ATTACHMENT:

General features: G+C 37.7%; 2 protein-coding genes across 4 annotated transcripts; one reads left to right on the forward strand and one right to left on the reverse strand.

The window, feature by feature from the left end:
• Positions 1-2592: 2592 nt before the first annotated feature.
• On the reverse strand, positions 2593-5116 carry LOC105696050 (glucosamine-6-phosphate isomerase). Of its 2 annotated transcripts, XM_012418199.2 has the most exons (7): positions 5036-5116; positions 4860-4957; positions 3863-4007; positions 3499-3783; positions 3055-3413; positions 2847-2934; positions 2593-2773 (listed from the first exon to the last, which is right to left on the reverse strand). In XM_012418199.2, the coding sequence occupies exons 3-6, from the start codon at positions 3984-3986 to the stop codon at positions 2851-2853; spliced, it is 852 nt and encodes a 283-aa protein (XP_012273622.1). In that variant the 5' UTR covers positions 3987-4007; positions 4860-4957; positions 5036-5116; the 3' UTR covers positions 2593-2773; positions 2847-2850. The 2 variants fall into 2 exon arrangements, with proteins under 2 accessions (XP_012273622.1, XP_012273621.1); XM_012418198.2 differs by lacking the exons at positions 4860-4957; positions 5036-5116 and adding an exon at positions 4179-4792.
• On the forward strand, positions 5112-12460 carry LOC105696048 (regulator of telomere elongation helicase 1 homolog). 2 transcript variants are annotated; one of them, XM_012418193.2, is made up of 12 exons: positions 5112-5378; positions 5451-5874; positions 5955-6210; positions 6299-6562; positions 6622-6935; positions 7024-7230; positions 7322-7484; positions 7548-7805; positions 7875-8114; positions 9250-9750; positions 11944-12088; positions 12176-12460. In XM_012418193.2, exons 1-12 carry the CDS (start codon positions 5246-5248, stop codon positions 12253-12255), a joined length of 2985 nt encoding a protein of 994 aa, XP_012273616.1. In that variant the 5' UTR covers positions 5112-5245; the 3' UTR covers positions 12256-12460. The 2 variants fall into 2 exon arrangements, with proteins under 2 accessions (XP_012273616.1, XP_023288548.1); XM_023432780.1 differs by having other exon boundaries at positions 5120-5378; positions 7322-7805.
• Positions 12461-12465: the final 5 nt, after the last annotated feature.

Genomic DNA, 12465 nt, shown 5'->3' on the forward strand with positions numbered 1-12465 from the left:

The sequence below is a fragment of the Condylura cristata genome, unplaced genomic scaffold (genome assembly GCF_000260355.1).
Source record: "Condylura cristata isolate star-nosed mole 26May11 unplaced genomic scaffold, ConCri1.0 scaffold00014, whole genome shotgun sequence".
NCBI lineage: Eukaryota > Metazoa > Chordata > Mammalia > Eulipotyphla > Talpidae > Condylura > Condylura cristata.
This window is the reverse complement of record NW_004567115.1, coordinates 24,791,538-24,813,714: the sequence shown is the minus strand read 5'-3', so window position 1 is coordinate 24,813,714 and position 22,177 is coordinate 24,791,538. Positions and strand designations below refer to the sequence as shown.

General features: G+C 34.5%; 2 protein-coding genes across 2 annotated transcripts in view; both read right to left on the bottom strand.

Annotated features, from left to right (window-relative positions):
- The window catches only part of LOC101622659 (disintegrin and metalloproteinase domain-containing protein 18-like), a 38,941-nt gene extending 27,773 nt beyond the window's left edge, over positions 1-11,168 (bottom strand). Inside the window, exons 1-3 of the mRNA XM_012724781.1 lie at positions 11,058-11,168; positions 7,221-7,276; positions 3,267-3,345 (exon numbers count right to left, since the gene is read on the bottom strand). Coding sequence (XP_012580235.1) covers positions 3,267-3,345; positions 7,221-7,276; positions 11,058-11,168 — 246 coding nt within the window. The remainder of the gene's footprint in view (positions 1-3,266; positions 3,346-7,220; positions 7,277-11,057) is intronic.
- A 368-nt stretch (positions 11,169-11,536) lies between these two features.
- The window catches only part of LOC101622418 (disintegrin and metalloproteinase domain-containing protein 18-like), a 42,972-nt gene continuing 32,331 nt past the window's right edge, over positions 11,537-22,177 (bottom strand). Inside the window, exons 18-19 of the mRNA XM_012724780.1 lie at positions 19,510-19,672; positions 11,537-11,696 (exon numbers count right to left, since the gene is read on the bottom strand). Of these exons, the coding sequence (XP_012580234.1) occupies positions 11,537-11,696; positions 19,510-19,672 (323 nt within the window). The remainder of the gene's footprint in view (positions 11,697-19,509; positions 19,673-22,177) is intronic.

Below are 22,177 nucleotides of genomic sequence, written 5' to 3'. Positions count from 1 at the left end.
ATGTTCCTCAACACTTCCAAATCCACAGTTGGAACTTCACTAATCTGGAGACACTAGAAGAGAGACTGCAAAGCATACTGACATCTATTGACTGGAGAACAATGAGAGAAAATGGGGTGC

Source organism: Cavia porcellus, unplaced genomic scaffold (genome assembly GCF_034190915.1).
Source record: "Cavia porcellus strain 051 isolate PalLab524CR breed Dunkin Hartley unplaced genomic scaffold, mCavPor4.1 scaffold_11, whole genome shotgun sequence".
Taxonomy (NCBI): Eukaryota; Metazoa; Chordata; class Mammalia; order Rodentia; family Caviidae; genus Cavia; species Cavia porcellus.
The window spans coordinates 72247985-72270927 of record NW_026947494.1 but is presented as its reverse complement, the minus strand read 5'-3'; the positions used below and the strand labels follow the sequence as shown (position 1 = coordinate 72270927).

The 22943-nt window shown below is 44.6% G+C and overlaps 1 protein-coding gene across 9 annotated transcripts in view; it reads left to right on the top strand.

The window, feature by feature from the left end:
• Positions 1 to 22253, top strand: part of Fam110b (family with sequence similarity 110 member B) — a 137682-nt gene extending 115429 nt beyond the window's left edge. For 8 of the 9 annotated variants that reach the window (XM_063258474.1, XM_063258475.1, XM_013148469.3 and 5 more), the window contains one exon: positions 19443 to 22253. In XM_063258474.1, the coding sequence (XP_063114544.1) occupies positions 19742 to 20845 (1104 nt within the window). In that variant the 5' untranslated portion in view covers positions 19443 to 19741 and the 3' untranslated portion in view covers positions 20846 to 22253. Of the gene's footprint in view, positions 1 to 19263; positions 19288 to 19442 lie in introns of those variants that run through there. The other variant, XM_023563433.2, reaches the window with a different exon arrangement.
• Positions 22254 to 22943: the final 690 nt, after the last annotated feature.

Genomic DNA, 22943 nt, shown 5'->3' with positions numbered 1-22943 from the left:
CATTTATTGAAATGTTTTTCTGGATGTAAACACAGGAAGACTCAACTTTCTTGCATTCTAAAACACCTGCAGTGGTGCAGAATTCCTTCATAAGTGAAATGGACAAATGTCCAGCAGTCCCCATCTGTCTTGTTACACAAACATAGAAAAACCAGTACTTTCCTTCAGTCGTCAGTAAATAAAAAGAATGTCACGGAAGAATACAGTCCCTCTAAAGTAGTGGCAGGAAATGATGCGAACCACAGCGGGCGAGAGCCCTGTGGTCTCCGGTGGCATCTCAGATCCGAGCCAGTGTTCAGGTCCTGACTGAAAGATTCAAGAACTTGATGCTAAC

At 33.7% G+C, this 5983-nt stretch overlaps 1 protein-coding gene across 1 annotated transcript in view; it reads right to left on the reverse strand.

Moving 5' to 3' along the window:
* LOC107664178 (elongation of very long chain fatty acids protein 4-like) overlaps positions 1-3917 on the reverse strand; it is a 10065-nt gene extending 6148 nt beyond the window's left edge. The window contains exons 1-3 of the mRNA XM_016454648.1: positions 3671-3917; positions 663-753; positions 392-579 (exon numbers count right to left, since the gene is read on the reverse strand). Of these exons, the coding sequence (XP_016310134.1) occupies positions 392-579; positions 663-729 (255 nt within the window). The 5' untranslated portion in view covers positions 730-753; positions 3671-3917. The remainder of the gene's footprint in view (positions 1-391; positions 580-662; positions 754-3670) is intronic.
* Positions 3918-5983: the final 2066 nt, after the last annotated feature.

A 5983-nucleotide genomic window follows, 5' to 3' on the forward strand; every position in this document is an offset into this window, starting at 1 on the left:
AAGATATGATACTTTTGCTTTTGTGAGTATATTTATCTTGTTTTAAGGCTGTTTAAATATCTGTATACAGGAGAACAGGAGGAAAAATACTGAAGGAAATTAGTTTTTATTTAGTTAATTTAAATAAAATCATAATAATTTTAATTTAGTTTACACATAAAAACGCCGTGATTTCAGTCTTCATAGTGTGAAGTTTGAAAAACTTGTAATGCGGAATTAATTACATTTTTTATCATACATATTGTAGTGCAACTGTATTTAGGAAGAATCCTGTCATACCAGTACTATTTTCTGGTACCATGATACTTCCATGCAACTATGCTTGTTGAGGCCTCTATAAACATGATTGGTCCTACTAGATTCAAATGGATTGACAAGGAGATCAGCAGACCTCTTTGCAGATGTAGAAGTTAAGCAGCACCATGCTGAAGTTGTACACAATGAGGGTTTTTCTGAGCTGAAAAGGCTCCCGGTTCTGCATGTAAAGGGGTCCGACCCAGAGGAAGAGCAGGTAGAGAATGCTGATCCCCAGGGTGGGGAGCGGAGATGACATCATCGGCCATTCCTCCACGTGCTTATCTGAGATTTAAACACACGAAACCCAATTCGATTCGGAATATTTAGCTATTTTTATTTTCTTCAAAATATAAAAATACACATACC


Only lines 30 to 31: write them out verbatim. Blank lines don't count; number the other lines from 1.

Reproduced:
Moving 5' to 3' along the window:
* LOC107664178 (elongation of very long chain fatty acids protein 4-like) overlaps positions 1-3917 on the reverse strand; it is a 10065-nt gene extending 6148 nt beyond the window's left edge. The window contains exons 1-3 of the mRNA XM_016454648.1: positions 3671-3917; positions 663-753; positions 392-579 (exon numbers count right to left, since the gene is read on the reverse strand). Of these exons, the coding sequence (XP_016310134.1) occupies positions 392-579; positions 663-729 (255 nt within the window). The 5' untranslated portion in view covers positions 730-753; positions 3671-3917. The remainder of the gene's footprint in view (positions 1-391; positions 580-662; positions 754-3670) is intronic.